Anti-choking Device Adds Life Saving Value in Emergency Situations
Choking is a severe event and is the fourth-leading cause of unintentional death in the United States. One child dies every five days from choking and causes more than 100K visits to the emergency room yearly. In other parts of the world, choking is the leading cause of death in seniors age 65 and over. According to health reports, choking deaths in the United States have steadily risen since 1945. It is important to keep in mind that these statistics do not account for choking incidences, where the choking victim survived.
Thankfully for survivors of a choking experience, they had a friend, family member or good Samaritan who was educated on helping a choking person. It is safe to say that nearly every person knows or has heard of the legacy standard of care for choking victims – the Heimlich maneuver. This works great on healthy adults, but what about children or the elderly? A frail or very young person can become seriously injured if some body doesn’t know how to apply the Heimlich maneuver correctly.
Survivors describe it as one of the scariest moments of their lives. One moment they are breathing normally, engaged in conversation and enjoying a relaxing meal with friends or family (the most common scenario). The next moment, the victim cannot breathe, and immediately starts to panic, because the one thing they have done since birth is now taken away. Adrenaline, fear and panic set in instantly, and the desperation of asking somebody to help save your life becomes your single focus.
Since the elderly and children are at the highest risk of choking, it is advisable to explore new anti-choking devices for places like nursing homes, long-term care facilities for aging adults, and schools and daycares for children. One of the latest anti-choking devices available on the market is the DeChoker. The DeChoker was invented in 2011 as an easily trainable and usable medical device fully capable of helping somebody who is facing a severe and potentially fatal encounter of choking.
Real Life Scenarios
Following are factual cases where an anti-choking device was used in place of the current standard of care, the Heimlich maneuver.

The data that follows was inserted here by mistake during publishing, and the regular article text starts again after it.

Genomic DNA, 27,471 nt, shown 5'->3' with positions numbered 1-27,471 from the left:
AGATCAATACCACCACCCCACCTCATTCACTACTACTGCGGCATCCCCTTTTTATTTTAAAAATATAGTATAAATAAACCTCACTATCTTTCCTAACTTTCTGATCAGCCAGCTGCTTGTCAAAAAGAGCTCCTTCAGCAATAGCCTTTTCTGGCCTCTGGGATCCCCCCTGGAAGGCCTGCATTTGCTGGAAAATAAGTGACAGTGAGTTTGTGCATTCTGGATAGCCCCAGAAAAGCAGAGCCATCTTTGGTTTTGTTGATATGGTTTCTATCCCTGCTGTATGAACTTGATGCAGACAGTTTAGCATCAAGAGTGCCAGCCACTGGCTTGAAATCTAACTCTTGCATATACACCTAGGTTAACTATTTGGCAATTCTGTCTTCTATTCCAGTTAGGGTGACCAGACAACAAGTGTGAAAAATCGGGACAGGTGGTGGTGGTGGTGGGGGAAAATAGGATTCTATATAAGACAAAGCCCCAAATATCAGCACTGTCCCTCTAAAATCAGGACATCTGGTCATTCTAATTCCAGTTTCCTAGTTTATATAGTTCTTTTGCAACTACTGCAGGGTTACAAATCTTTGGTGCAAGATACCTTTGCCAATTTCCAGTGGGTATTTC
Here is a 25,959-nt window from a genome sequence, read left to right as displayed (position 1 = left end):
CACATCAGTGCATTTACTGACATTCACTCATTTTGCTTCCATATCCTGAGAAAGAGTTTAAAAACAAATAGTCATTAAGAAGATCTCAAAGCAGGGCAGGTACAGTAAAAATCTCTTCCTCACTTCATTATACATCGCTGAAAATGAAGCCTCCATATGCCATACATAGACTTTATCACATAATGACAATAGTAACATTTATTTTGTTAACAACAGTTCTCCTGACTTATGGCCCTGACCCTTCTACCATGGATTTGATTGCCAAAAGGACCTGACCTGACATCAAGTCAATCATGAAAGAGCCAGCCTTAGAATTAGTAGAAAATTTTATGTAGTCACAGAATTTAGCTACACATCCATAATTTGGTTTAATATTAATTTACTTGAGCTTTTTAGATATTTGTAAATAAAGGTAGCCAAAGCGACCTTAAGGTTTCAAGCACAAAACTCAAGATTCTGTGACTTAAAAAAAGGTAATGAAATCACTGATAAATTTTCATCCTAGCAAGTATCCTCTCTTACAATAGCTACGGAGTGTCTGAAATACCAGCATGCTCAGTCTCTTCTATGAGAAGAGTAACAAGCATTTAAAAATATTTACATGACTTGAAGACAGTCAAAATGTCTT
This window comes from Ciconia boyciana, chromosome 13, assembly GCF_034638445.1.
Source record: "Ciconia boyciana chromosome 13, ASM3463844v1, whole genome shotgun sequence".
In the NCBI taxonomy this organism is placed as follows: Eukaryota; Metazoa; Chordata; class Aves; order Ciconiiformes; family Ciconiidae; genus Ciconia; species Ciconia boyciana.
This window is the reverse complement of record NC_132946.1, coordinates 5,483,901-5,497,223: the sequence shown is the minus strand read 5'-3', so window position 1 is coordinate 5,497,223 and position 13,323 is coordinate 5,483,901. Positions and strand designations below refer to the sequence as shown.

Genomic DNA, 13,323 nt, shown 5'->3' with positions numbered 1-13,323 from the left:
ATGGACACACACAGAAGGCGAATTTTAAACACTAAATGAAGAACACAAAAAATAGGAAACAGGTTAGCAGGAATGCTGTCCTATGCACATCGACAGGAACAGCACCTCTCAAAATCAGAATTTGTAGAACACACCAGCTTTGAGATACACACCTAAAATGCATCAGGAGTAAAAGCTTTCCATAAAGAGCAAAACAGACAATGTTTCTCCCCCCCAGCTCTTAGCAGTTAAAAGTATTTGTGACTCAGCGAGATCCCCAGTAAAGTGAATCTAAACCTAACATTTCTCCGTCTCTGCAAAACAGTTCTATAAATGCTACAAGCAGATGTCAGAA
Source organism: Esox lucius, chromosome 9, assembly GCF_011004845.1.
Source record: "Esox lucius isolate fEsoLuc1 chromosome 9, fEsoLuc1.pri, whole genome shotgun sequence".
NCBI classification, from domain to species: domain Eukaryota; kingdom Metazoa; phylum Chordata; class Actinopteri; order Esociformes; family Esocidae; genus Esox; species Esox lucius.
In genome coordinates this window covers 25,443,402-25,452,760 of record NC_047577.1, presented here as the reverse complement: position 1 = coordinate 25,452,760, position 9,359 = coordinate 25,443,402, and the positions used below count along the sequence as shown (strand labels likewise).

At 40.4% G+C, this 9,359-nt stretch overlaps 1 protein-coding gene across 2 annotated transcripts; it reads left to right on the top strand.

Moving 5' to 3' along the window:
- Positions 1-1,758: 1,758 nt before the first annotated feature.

An 85-year-old man was eating lunch in his nursing home when the staff noticed he was struggling to breathe. At first, the attendant pushed the man forward in his seat and delivered a series of back blows to remove the obstruction; unfortunately, this did not work. In the meantime, another attendant retrieved the DeChoker device and positioned it over the man’s mouth and face. ON the second pull of the cycle, the obstruction was removed, and the man could breathe. In a review of the incident, it was determined that the man was of a size that abdominal thrusts were not possible, leaving the attendant to continue delivering back blows that were not effective. In this instance, without the anti-choking device, the result may have been tragic.
In another instance, a 97-year-old-woman was observed trying to leave the dining area with both hands around her throat. As the attendant approached the woman, she noticed a purple tint in her face, and her eyes were bulging out as if in a locked stare. The resident helped the woman into a dining chair while another retrieved the anti-choking device. In this case,back blows also proved ineffective, and the obstruction remained in the woman’s throat as she began to lose consciousness. After applying the anti-choking device and conducting two cycles, the obstruction was removed. Within a few moments, the woman regained consciousness and returned to a regular breathing pattern, though shaken by the experience.
A 98-year-old woman was eating grapes in the dining area when she began to vomit in a similar instance. The vomiting stopped, but the woman started to experience breathing issues. As staff attended to her, she began to turn blue and passed out onto the floor. Realizing she likely still had a grape in her throat due to the vomiting episode, the attendant grabbed the anti-choking device and applied it to the woman’s face. On the second cycle, the grape became dislodged, and the obstruction was cleared. Because of the woman’s age and previous health conditions, she was taken to the hospital for observation. Later that day, she was removed and discharged. In telling her story, the patient thought she was going to die.
In each of these cases, standard care protocols were attempted first, most likely through instinct. When those methods proved ineffective due to the situation or victim’s circumstance, the anti-choking device was applied successfully, and the obstructions were removed. Anti-choking devices like the DeChoker are not meant to completely replace other methods of addressing choking like the Heimlich or back blows, but can be the difference between life and death and is an excellent tool to have access to in a time of need.
Article Submitted By Community Writer